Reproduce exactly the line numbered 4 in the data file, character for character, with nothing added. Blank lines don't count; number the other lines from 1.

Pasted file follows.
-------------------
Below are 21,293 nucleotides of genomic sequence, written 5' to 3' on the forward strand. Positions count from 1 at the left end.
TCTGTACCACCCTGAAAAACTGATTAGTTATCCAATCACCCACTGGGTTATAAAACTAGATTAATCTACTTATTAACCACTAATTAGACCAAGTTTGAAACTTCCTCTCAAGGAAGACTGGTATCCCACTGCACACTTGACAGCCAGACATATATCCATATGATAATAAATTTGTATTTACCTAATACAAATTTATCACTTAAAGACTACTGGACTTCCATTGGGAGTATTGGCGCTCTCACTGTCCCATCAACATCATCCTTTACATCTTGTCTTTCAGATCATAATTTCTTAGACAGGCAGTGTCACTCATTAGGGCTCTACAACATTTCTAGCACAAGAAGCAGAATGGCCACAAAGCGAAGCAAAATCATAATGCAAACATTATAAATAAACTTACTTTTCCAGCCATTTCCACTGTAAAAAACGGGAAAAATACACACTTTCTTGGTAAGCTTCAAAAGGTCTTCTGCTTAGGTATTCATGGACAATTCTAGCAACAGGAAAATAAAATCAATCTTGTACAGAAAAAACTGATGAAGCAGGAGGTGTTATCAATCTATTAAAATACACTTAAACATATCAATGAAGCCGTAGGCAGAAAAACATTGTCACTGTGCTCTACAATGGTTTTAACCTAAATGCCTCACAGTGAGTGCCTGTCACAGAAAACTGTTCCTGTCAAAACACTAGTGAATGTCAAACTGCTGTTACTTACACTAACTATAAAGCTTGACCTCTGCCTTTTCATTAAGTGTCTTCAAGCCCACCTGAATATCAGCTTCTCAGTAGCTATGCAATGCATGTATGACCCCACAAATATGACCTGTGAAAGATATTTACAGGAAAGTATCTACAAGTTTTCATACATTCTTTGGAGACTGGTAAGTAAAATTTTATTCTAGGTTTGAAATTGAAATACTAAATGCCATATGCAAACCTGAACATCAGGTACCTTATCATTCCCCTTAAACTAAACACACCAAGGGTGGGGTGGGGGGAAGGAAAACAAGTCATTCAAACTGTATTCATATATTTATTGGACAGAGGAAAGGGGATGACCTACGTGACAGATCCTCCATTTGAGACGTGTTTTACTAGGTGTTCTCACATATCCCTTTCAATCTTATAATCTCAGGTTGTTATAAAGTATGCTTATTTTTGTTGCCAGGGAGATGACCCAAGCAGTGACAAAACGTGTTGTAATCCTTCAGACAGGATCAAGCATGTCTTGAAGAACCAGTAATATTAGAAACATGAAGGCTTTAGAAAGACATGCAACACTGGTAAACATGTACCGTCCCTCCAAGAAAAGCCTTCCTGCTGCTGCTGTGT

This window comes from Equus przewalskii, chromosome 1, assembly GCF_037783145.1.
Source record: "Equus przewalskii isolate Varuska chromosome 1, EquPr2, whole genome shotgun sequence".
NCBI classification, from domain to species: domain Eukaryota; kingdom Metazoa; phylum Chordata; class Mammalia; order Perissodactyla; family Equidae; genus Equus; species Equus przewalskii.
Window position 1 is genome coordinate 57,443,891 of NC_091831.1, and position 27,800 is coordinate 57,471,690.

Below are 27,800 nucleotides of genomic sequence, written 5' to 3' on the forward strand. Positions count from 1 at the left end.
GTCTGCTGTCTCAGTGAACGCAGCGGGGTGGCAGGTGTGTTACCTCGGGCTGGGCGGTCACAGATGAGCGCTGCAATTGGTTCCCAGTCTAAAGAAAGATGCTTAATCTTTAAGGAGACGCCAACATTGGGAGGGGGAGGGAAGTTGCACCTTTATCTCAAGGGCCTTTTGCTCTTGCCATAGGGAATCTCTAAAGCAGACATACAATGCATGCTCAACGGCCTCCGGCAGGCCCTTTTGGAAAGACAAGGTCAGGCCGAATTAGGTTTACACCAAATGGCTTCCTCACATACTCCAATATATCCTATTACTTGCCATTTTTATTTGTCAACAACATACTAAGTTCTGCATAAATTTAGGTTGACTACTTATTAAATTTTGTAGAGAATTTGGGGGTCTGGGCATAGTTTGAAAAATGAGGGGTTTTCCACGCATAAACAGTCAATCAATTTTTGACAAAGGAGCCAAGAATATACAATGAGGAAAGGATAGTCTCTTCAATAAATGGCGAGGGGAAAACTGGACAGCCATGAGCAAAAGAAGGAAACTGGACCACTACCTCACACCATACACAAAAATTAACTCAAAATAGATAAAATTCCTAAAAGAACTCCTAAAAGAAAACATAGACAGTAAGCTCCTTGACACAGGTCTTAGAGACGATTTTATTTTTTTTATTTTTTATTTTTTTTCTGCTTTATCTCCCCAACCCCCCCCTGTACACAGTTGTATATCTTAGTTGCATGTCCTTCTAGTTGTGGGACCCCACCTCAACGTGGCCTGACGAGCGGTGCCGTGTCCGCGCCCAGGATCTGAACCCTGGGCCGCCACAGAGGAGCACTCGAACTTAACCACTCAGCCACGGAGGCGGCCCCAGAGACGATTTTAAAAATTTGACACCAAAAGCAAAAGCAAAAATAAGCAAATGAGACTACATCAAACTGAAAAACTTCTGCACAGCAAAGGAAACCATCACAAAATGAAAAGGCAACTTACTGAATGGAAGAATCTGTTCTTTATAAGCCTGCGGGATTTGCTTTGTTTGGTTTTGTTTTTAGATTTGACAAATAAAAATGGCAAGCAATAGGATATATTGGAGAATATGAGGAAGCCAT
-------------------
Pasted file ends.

Source record: "Equus przewalskii isolate Varuska chromosome 1, EquPr2, whole genome shotgun sequence".